Momo: Momo, steamed dumpling prepared
from wheat flour and meat/vegetable is very common Tibetan
food. Momo has already entered commercial production and
is well placed in menus of all local hotels/restaurant.
Tomato achar Thukpa/ Gya-Thuk: Thukpa/Gya-thuk
is a typical Tibetan style noodles in soup. Thukpa/Gya-thuk
is a very popular local cuisine available in all restaurants.
Kinema curry: Kinema is a traditional
fermented soyabean food having characteristic stringy
property with unique flavour, commonly consumed as a main
side-dish curry served as meat substitute along with cooked
rice in meals. Kinema serves as an inexpensive high source
plant protein food in the local diet. The word kinema
might have originated from the Limbu (one of the major
castes of the Nepalis) dialect Kinambaa, Ki meaning fermented,
nambaa means flavour.
Vatamas ko achar
Gundruk & Sinki: Gundruk and Sinki
are traditional fermented vegetable products prepared
during winter when fresh perishable vegetable is plenty.
Gundruk is a fermented product of leafy vegetable such
as rayo sag (Brasicca rapa spp. campestris variety cuneifolia),
leaves of mustard, radish and cauliflower. Sinki is prepared
from radish tap root only. The quality attributes to Gundruk
and Sinki basically depends upon the typical flavour and
sour-acidic taste which is developed during natural fermentation
by lactic acid bacteria, mainly spp. of Lactobacillus
and Pediococcus. Gundruk and Sinki are sun dried after
fermentation and stored for consumption. Due to high content
of organic acid and low pH, these products can be preserved
for a year or more. This is a good example of biopreservation
of perishable vegetable. Gundruk and Sinki are good appetizers
due to high content of lactic and acetic acid developed
Chhurpi soup: Chhurpi is a fermented
dairy product prepared from cow milk. Chhurpi is a traditional
cottage cheese which gives a texture of a white soft mass
with mild sour taste.
Chhurpi-Ningro curry with wild fern:
Mesu pickle(fermented bamboo shoot): Mesu is a traditional
fermented bamboo shoot product with sour-acidic taste
eaten as pickle. In the Limbu dialect, me means young
bamboo shoot and su means sour, the word Mesu is directly
derived from the Limbu dialect.
Tama curry: Tama is a non-fermented
bamboo shoot product. Some varieties of bamboo shoots
commonly grown in the Sikkim Himalayas are Dendrocalamus
hamiltonii, Dendrocalamus sikkimensis and Bambusa tulda
locally known as ‘choya bans’, ‘bhalu bans’ and ‘karati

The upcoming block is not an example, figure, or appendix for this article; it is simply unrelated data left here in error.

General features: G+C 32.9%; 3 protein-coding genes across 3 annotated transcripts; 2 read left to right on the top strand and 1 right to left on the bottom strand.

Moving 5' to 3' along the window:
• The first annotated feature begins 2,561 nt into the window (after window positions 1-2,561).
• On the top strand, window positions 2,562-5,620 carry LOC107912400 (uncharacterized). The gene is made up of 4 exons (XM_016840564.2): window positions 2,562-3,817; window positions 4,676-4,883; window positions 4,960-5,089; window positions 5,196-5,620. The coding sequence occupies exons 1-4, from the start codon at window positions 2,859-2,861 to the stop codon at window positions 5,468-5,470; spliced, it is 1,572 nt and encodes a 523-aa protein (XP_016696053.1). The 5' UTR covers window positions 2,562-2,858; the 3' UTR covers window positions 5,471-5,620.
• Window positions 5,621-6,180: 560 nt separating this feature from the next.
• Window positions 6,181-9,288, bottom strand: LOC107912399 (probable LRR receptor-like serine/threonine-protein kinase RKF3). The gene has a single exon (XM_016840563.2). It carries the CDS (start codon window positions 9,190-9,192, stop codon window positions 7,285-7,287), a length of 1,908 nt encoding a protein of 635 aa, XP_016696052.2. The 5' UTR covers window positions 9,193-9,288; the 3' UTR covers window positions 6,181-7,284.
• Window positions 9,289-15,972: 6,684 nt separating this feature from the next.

bans’, respectively are edible when young. These bamboo
shoots are collected, defoliated and boiled in water with
turmeric powder for 10-15 min to remove bitter taste of
bamboo. Tama is ready for consumption. Tama is commonly
sold in the local markets during the months of June to
September when young bamboo shoots sprout.
Masauyra curry: Masauyra is a fermented
black gram, ball-like hollow product consume as spicy
condiment. Masauyra is mostly common among Newar of the
Nepalis. It is similar to the Punjabi Wari.
Khalo Dal: Khalo dal is very common
dal prepared from black gram (Phaseolus mungo).
Sidra ko Achar: Sidra ko achar is
a flavoured pickle prepared from dry, small fish Sidra.
Saelroti: Widely prepared during
Nepali festivals, Saelroti is normally eaten with potato
curry or non-vegetarian dish. Normally not available in
restaurants but Saelroti is prepared from well-mixed fermented
rice batter which is deep fried, ring-shaped, spongy,
pretzel-like product commonly consume as confectionery
bread in festival and special occasions. The batter is
fermented by spp. of yeasts and lactic acid bacteria.
Shimi ko Achar: Shimi ko achar is
pickle made up from string bean (Dolichus lablab) locally
Pakku (Mutton curry): Pakku is a
typical mutton curry of this region which is served with
cooked rice or Selroti.
Kodo ko Roti: Kodo ko roti is typical
pancake prepared from finger millet locally called Kodo
which is served with different varieties if pickles.
Phapar ko Roti: Phapar ko roti is
a traditional buckwheat chapati.
Silam ko Achar: Silam ko achar is
a pickle prepared from Silam seeds, and is usually served
Phulaurah (Buckwheat fritter): Phulaurah
is buckwheat-based fritter eaten as snacks.
Chambray (fry-cooked rice): Chambray
is a typical Nepali type Pulao prepared from local varieties
Til ko Alu (Potato curry with sesame
seeds): Til ko alu is a typical Nepali style potato
curry mixed with sesame seeds (Sesame indicum) locally
Sishnu soup (Nettle leaves soup)
'Mohi (Butter-milk): Mohi is a traditional
non-alcoholic buttermilk beverage, which is usually served
in vegetarian meals. Mohi is slightly sour-acidic in taste.
Dahi (Curd): Dahi is fermented milk
product, which is thick and non-alcoholic beverage. Dahi
is served as a side-savory drink.
Jaanr/ Chaang: Fermented alcoholic
beverages have strong ritual importance among the various
ethnic groups of people of the Sikkim Himalayas. Traditionally
prepared alcoholic beverages are commonly served in main
meals. Jaanr/Chaang is a mild alcoholic and sweet-sour
fermented cereal-based beverage. It is sipped from a bamboo
receptacle using bamboo pipe. Chang can sometimes be strong
and very intoxicating.
Raksi: Raksi is a clear distilled
wine with characteristic aroma prepared from fermented
starchy materials mostly Bhaate Jaanr.